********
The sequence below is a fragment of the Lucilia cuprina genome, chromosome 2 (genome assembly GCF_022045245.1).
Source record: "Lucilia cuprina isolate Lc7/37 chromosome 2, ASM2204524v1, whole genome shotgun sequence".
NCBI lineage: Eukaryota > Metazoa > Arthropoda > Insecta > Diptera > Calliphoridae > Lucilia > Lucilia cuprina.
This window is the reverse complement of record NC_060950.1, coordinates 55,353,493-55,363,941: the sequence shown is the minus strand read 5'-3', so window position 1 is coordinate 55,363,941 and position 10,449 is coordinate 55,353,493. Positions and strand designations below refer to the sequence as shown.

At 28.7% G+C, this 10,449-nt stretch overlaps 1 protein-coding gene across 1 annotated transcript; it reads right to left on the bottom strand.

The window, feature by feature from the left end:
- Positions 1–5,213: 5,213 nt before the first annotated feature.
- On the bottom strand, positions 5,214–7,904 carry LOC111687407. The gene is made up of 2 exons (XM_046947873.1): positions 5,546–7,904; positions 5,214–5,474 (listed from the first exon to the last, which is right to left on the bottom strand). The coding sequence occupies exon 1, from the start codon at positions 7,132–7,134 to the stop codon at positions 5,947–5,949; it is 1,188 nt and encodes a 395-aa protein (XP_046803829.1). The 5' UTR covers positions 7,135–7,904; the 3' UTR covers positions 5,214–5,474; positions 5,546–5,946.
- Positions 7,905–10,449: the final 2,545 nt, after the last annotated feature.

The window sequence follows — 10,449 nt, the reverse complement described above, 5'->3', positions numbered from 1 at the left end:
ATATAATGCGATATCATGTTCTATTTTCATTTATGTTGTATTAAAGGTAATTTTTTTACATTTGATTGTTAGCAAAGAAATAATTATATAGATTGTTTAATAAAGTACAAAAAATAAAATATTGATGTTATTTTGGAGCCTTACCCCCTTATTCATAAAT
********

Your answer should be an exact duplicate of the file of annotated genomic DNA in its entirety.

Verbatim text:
The sequence below is a fragment of the Lucilia cuprina genome, chromosome 2 (genome assembly GCF_022045245.1).
Source record: "Lucilia cuprina isolate Lc7/37 chromosome 2, ASM2204524v1, whole genome shotgun sequence".
NCBI lineage: Eukaryota > Metazoa > Arthropoda > Insecta > Diptera > Calliphoridae > Lucilia > Lucilia cuprina.
This window is the reverse complement of record NC_060950.1, coordinates 55,353,493-55,363,941: the sequence shown is the minus strand read 5'-3', so window position 1 is coordinate 55,363,941 and position 10,449 is coordinate 55,353,493. Positions and strand designations below refer to the sequence as shown.

At 28.7% G+C, this 10,449-nt stretch overlaps 1 protein-coding gene across 1 annotated transcript; it reads right to left on the bottom strand.

The window, feature by feature from the left end:
- Positions 1–5,213: 5,213 nt before the first annotated feature.
- On the bottom strand, positions 5,214–7,904 carry LOC111687407. The gene is made up of 2 exons (XM_046947873.1): positions 5,546–7,904; positions 5,214–5,474 (listed from the first exon to the last, which is right to left on the bottom strand). The coding sequence occupies exon 1, from the start codon at positions 7,132–7,134 to the stop codon at positions 5,947–5,949; it is 1,188 nt and encodes a 395-aa protein (XP_046803829.1). The 5' UTR covers positions 7,135–7,904; the 3' UTR covers positions 5,214–5,474; positions 5,546–5,946.
- Positions 7,905–10,449: the final 2,545 nt, after the last annotated feature.

The window sequence follows — 10,449 nt, the reverse complement described above, 5'->3', positions numbered from 1 at the left end:
ATATAATGCGATATCATGTTCTATTTTCATTTATGTTGTATTAAAGGTAATTTTTTTACATTTGATTGTTAGCAAAGAAATAATTATATAGATTGTTTAATAAAGTACAAAAAATAAAATATTGATGTTATTTTGGAGCCTTACCCCCTTATTCATAAAT